The lytic and latent phases of HCMV replication depend upon a highly regulated program of viral gene expression that relies on the coordinated interaction of viral and cellular factors. During HCMV replication in permissive cells, viral genes are expressed in a temporal cascade. Immediate early (IE) genes are expressed from the genome first, independent of any other gene expression. Expression of viral Early (E) and Late (L) genes subsequently follows and depends upon robust IE gene expression. Protein products of the HCMV Major Immediate Early Promoter (MIEP), namely IE1-72 and IE2-86, play a central role in driving the acute replication cycle, as well as promoting reactivation from latency [3]. As there is no animal model for HCMV infection, murine cytomegalovirus (MCMV) is widely used as a model system to study the regulation of β-herpesvirus gene expression both in vitro and in vivo. Studies of cytomegalovirus infections suggest that control of MIEP activity and, consequently, expression levels of IE proteins, is a critical determinant of whether the lytic or latent transcriptional program is executed [4], [5]. Both HCMV and MCMV MIE enhancer/promoter regions are complex, transcriptional regulatory modules, rich in cis-acting regulatory elements. These sequences are recognized by both positive and negative cellular transcriptional regulators (i.e. YY1, CREB/ATF and NF-κB), whose functions are regulated by both virus and host factors. Tertiary chromatin structure also contributes to MIE enhancer/promoter regulation, where heterochromatin specifies transcriptional quiescence during latency, and euchromatin permits transcriptional activation of the region during acute infections and reactivation. Identifying the factors that control this molecular switch between chromatin states is crucial to understanding the mechanisms governing acute and latent infections.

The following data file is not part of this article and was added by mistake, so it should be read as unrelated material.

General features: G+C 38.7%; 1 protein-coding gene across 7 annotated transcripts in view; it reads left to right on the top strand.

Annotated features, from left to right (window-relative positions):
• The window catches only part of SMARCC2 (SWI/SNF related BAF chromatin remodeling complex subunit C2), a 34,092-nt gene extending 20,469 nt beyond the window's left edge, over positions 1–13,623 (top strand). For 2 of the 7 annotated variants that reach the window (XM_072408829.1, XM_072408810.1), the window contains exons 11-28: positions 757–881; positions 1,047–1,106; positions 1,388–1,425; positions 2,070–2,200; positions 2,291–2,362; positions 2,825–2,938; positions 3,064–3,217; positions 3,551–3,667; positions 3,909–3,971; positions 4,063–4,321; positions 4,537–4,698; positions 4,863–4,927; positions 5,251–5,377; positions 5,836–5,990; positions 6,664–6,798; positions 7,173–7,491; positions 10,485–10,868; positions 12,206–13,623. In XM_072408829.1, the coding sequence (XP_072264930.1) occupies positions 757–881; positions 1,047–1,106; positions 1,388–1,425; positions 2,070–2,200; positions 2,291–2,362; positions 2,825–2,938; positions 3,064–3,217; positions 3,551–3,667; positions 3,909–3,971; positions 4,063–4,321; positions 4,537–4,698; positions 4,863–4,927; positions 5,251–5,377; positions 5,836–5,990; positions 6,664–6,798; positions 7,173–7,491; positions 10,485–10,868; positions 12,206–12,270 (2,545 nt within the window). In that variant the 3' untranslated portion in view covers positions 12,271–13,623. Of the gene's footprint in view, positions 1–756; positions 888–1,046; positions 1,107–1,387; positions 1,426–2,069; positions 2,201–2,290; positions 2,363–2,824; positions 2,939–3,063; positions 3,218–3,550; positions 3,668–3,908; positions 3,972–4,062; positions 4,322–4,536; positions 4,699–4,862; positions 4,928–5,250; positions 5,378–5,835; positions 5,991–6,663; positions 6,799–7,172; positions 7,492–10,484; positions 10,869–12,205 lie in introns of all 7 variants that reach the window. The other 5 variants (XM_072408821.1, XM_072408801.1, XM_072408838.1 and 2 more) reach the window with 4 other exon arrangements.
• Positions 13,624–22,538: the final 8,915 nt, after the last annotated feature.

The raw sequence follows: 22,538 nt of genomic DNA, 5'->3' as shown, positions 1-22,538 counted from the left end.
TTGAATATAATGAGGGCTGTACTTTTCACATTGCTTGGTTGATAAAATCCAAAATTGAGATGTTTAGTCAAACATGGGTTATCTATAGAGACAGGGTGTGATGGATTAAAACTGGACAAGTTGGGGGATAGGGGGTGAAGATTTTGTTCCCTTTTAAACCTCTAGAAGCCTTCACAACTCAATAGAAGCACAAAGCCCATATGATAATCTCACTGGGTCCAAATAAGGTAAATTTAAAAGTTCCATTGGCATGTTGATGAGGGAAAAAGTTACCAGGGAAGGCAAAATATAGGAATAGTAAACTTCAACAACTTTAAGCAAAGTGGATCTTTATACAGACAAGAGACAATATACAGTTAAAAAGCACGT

DNA-templated processes in eukaryotic cells, such as transcription, replication and repair, are universally influenced by chromatin structure. The basic building block of all chromatin is the nucleosome and the amino-terminal tails of all four core histones are subject to a myriad of post-translational modifications (PTMs) [6]. This “histone code” allows for the generation of distinct epigenetic micro-environments by altering nucleosome properties and chromatin compaction states, and by recruiting trans-acting factors to establish or maintain various chromatin domains [7]. There are two basic chromatin states: less-condensed, transcriptionally active euchromatin (EC) and highly-condensed, transcriptionally silent heterochromatin (HC) [8]. HC is further subdivided into constitutive or facultative heterochromatin (cHC or fHC). cHC is found at highly condensed genomic regions such as centromeres, telomeres and highly repetitive transposable elements, and lacks the potential to revert to transcriptionally active EC [9]. On the other hand, fHC, though transcriptionally silent, retains the potential to convert to transcriptionally active EC. Reversibly silenced fHC domains span genes often required for cell cycle regulation or developmental processes, such as the INK4a locus and the HOX genes [10], [11]. While the establishment and maintenance of fHC depends on a number of cellular processes, post-translational modifications of histones are of primary importance in the recognition and function of fHC. fHC is characterized by enrichment of histone H3 trimethylated on lysine 27 (H3K27me3) and to a lesser extent, with histone H3 di- and trimethylated on lysine 9 (H3K9me2/3). H3K27 trimethylation is catalyzed by the multi-protein effector complex, Polycomb Repressive Complex 2 (PRC2). EZH2 is the catalytic subunit of PRC2 and must bind to two other PRC2 subunits, SUZ12 and EED, for full activity. Additionally, while not required for PRC2 histone methyltransferase activity, the histone binding proteins RbAp46/48, and PHF1 are also PRC2 accessory subunits. In the establishment and maintenance of fHC, PRC2 cooperates with a second, functionally related complex known as PRC1 that modifies histone H2A on lysine 119 (H2AK119ub). This dual marking of nucleosomes is proposed to target chromatin for compaction and the exclusion of RNA polymerase, both critical to the maintenance of reversibly silenced chromatin [12]. The activities of the cellular Trithorax group proteins functionally oppose transcriptional repression by PRC1 and PRC2 and facilitate transcriptional activation [13]. Specifically, a Trithorax group protein known as KDM6A/B demethylates H3K27me3 while MLL1-3 catalyzes trimethylation of histone H3 on lysine-4 (H3K4me3), promoting transcriptional activation and elongation. As a result, cellular gene expression is dynamically regulated by the interplay of Polycomb group (PcG) and Trithorax group (TrxG) activities.